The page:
What phrases do you hate hearing when talking to colleagues?
It is important to “begin a conversation in a way that doesn’t make it difficult for the person to respond, disagree, or add their perspective,” communications specialist John Stoker says in a post at his DialogueWORKS blog. He then lists some poor ways for leaders to start a conversation or meeting with colleagues.
For instance, “I don’t mean to offend you…” is really a set-up to offend a person, Stoker writes. “If you think that a person might be offended by something that you have to tell them, then you should really think about how you might deliver your message in a way that is respectful.”
Or if you start a conversation with “of course, as you know,” then the person you’re speaking to is unlikely to “ask you questions about what you are saying because they won’t want to admit what they don’t know.”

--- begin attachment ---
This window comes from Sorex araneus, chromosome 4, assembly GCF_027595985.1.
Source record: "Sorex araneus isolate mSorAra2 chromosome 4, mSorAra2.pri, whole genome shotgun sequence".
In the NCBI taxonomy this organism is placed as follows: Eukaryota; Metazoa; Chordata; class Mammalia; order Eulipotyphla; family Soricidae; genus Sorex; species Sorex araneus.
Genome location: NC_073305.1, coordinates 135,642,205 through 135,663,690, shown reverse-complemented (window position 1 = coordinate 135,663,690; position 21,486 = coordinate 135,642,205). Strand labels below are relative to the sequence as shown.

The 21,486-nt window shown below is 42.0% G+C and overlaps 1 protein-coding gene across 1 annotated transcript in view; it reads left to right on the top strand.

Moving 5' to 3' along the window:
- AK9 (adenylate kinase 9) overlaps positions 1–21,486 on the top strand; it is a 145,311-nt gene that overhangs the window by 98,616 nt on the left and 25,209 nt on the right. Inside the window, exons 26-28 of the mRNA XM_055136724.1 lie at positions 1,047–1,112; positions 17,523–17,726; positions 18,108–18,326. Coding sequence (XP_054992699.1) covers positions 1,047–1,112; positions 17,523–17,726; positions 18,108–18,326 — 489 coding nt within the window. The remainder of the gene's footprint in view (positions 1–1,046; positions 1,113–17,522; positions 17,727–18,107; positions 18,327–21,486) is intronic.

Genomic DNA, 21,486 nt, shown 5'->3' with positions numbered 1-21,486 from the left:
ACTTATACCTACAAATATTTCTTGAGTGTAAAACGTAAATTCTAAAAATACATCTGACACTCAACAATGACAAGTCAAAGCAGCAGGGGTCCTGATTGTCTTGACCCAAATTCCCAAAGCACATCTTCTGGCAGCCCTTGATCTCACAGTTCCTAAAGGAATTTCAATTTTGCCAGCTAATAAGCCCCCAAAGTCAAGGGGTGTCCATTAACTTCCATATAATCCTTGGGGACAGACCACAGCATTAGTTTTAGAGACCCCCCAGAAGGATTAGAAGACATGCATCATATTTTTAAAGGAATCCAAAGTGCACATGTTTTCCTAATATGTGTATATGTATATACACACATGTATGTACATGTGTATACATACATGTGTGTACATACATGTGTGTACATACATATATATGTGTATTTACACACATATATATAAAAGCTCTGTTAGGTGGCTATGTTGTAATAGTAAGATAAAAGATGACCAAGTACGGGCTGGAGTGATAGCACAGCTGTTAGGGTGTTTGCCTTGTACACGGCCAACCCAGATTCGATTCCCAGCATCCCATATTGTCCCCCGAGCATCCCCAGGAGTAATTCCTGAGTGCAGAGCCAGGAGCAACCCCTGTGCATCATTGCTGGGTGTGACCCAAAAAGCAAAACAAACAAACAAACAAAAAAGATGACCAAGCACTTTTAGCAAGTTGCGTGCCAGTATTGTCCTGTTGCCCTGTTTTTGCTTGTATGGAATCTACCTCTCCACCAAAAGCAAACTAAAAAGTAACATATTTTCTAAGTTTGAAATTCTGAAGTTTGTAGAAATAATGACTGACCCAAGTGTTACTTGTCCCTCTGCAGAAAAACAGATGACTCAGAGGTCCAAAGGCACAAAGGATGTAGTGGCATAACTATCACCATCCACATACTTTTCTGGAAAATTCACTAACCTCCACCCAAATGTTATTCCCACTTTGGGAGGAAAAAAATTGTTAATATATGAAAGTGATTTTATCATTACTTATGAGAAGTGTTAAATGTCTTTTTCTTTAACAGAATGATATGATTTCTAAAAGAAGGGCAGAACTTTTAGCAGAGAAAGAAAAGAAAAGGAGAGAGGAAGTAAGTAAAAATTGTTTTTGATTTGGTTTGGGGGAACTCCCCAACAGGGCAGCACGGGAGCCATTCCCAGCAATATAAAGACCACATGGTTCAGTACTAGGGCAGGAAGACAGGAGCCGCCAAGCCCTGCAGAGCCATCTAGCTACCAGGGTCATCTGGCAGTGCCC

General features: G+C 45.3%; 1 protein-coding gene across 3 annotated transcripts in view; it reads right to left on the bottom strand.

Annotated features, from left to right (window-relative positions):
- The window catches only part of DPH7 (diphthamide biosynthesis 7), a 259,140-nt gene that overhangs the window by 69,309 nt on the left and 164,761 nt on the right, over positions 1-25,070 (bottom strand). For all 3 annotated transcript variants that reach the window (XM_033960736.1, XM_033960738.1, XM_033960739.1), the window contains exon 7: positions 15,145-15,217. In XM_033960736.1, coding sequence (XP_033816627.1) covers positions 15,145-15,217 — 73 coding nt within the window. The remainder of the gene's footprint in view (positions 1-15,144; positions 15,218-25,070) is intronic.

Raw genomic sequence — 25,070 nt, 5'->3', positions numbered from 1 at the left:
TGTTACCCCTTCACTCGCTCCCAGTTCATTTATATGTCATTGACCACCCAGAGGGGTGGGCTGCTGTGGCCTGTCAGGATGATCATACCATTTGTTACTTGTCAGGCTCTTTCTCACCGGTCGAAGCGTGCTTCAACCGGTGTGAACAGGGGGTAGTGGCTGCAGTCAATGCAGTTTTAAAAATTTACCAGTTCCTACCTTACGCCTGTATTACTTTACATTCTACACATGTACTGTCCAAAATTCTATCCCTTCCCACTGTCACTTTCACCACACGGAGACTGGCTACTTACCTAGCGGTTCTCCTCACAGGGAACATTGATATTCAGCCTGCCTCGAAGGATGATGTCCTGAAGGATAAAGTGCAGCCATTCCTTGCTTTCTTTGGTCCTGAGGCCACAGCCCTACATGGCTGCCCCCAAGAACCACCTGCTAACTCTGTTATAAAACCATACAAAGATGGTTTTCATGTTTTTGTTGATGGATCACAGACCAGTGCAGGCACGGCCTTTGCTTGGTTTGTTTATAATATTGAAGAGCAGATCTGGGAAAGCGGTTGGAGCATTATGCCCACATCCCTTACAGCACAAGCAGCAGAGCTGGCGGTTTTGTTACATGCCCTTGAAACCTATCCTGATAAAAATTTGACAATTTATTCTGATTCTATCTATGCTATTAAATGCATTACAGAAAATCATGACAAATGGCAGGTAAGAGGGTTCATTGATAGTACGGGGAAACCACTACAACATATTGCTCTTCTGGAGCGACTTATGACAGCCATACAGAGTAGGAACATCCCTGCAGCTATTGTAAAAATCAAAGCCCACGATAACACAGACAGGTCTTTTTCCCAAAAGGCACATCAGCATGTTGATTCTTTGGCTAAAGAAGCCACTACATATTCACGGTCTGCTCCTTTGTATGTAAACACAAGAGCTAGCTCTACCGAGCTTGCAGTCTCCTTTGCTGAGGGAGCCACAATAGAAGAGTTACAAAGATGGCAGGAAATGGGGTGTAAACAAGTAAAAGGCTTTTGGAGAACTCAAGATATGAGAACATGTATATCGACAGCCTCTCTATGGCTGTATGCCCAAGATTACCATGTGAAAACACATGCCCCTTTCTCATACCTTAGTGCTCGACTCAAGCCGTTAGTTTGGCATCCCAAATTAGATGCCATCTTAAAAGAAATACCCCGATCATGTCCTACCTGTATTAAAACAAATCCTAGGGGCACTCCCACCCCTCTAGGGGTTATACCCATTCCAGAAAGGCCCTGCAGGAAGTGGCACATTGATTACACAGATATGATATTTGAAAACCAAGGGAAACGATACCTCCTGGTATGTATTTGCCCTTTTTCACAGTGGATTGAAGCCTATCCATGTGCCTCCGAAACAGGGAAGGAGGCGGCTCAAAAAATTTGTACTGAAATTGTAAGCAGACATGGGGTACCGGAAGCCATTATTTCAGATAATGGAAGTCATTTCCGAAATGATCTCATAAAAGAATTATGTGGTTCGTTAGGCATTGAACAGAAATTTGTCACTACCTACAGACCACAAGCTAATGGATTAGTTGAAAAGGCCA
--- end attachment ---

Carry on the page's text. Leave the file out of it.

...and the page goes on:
So this week, we’d like to ask you: What phrases do you hate hearing when talking to colleagues (and thus avoid using) because they seem to get in the way of solving problems?
Answer in the comments.
Read the answers to last week’s question: Do you volunteer on a regular basis?
Posted by Neal Weinstein: “I volunteer once a week as a ski instructor at Maine Adaptive Sports & Recreation at Sunday River, Maine, helping handicapped kids and adults learn to ski. My problems disappear when I work with these kids.”
Do you have an idea for a question of the week? If so, contact us.